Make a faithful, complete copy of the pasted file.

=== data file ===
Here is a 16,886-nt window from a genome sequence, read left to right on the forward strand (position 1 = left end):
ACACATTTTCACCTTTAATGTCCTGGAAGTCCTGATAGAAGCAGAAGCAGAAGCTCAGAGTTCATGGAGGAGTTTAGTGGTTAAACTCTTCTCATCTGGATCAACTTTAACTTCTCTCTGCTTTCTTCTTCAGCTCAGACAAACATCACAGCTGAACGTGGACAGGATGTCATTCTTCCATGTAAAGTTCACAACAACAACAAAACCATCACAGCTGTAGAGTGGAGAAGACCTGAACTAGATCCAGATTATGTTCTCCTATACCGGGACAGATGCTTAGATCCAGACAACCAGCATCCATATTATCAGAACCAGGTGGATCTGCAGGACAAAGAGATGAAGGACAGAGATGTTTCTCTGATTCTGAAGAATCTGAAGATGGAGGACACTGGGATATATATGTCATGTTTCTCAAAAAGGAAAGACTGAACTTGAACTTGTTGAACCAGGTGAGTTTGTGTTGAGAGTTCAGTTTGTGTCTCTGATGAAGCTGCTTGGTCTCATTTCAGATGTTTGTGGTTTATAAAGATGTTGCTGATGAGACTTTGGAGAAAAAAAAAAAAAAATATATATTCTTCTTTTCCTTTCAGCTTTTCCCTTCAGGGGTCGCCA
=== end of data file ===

Here is a 16,886-nt window from a genome sequence, read left to right on the forward strand (position 1 = left end):
ACACATTTTCACCTTTAATGTCCTGGAAGTCCTGATAGAAGCAGAAGCAGAAGCTCAGAGTTCATGGAGGAGTTTAGTGGTTAAACTCTTCTCATCTGGATCAACTTTAACTTCTCTCTGCTTTCTTCTTCAGCTCAGACAAACATCACAGCTGAACGTGGACAGGATGTCATTCTTCCATGTAAAGTTCACAACAACAACAAAACCATCACAGCTGTAGAGTGGAGAAGACCTGAACTAGATCCAGATTATGTTCTCCTATACCGGGACAGATGCTTAGATCCAGACAACCAGCATCCATATTATCAGAACCAGGTGGATCTGCAGGACAAAGAGATGAAGGACAGAGATGTTTCTCTGATTCTGAAGAATCTGAAGATGGAGGACACTGGGATATATATGTCATGTTTCTCAAAAAGGAAAGACTGAACTTGAACTTGTTGAACCAGGTGAGTTTGTGTTGAGAGTTCAGTTTGTGTCTCTGATGAAGCTGCTTGGTCTCATTTCAGATGTTTGTGGTTTATAAAGATGTTGCTGATGAGACTTTGGAGAAAAAAAAAAAAAAATATATATTCTTCTTTTCCTTTCAGCTTTTCCCTTCAGGGGTCGCCA